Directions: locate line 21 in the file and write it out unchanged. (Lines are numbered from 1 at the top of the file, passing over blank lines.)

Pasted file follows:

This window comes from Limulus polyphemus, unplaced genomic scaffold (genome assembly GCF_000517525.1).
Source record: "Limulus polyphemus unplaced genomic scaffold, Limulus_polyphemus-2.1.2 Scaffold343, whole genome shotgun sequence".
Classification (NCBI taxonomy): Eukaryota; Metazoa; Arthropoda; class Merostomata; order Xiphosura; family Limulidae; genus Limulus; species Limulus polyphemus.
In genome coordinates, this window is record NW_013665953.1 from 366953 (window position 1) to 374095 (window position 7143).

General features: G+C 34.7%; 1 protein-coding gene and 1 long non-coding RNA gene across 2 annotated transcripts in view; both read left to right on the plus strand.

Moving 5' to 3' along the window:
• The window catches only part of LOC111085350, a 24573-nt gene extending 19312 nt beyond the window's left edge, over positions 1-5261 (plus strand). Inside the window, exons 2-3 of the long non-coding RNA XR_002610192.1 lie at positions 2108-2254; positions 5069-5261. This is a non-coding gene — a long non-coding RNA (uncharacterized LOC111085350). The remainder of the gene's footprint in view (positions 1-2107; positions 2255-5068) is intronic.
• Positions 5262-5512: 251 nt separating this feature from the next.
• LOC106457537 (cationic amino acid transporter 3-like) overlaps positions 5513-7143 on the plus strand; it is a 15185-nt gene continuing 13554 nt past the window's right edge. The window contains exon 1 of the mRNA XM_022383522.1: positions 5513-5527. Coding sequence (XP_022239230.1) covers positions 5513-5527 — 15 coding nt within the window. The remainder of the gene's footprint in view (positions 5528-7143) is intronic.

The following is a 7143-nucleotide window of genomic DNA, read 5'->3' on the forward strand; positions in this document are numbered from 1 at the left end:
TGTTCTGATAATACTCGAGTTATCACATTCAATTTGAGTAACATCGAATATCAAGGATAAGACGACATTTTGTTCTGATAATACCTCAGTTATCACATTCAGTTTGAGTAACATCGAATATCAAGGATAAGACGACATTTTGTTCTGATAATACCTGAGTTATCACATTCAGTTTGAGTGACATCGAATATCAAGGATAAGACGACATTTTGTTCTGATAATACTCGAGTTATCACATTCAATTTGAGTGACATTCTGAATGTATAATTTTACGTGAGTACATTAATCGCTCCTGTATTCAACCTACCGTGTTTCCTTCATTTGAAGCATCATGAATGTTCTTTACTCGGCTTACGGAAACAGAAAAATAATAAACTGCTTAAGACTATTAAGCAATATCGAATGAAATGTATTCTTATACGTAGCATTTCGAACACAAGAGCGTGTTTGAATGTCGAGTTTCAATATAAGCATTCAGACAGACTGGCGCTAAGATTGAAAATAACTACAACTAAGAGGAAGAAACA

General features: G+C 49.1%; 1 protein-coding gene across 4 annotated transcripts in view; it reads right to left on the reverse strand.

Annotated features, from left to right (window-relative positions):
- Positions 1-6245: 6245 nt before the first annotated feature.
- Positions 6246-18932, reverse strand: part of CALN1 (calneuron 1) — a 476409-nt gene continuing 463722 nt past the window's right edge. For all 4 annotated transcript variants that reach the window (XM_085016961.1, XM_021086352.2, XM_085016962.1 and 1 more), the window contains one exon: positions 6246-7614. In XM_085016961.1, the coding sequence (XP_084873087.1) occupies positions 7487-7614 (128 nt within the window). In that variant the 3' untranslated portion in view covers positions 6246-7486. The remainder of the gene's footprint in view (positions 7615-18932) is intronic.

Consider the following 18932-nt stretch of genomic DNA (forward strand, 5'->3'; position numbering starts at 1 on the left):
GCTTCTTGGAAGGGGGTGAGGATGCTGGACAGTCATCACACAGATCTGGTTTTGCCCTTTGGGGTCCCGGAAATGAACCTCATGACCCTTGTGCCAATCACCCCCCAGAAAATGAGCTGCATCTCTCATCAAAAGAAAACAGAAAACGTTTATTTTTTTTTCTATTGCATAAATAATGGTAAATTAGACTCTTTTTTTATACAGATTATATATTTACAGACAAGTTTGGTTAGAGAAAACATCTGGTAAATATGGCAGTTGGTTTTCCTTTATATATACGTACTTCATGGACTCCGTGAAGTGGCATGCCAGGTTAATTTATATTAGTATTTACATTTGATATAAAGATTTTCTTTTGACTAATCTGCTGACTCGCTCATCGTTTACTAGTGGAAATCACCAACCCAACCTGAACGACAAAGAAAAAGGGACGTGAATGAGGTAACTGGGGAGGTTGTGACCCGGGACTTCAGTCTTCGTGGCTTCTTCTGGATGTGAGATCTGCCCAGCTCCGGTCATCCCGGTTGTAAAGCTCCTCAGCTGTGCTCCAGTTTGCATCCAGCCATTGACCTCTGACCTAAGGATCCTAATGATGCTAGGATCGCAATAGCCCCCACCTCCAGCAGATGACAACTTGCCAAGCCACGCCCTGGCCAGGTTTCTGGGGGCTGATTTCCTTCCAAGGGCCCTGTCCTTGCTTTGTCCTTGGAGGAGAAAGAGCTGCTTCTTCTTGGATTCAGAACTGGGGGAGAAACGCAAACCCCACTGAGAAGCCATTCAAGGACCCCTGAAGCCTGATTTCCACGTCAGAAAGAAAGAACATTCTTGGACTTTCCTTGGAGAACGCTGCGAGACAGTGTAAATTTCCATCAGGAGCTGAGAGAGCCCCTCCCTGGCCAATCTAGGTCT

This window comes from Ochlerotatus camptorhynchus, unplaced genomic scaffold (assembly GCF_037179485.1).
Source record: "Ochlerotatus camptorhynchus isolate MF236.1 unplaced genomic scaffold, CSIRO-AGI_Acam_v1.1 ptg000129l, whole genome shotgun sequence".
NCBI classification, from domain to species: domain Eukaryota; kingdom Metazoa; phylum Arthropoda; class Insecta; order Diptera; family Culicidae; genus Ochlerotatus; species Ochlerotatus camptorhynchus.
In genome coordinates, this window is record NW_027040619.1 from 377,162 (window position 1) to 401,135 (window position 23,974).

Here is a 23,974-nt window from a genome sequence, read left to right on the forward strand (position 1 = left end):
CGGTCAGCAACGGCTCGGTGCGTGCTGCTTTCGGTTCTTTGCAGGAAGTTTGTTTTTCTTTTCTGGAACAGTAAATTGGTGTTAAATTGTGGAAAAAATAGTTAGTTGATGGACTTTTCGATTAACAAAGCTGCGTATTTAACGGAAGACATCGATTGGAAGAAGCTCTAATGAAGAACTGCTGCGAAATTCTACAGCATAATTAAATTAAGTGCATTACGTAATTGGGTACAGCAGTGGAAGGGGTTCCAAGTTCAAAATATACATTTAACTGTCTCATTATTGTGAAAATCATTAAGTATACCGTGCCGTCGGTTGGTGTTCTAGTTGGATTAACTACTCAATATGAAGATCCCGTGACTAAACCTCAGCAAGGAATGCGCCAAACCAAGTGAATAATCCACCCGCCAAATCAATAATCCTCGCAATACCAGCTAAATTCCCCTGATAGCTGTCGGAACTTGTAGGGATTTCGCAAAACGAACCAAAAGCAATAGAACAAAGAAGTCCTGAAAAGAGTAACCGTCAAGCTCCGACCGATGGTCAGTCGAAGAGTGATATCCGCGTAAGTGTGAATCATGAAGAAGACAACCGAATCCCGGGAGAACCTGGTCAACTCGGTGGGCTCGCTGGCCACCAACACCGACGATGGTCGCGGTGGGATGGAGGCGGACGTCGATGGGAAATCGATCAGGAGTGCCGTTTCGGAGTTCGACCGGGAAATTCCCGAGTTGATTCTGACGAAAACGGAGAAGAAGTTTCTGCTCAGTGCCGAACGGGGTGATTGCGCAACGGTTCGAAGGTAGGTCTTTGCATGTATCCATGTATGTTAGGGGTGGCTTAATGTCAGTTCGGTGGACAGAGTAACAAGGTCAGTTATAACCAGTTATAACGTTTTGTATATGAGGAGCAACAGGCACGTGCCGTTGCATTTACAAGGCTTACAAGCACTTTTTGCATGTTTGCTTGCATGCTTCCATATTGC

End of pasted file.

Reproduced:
In genome coordinates, this window is record NW_027040619.1 from 377,162 (window position 1) to 401,135 (window position 23,974).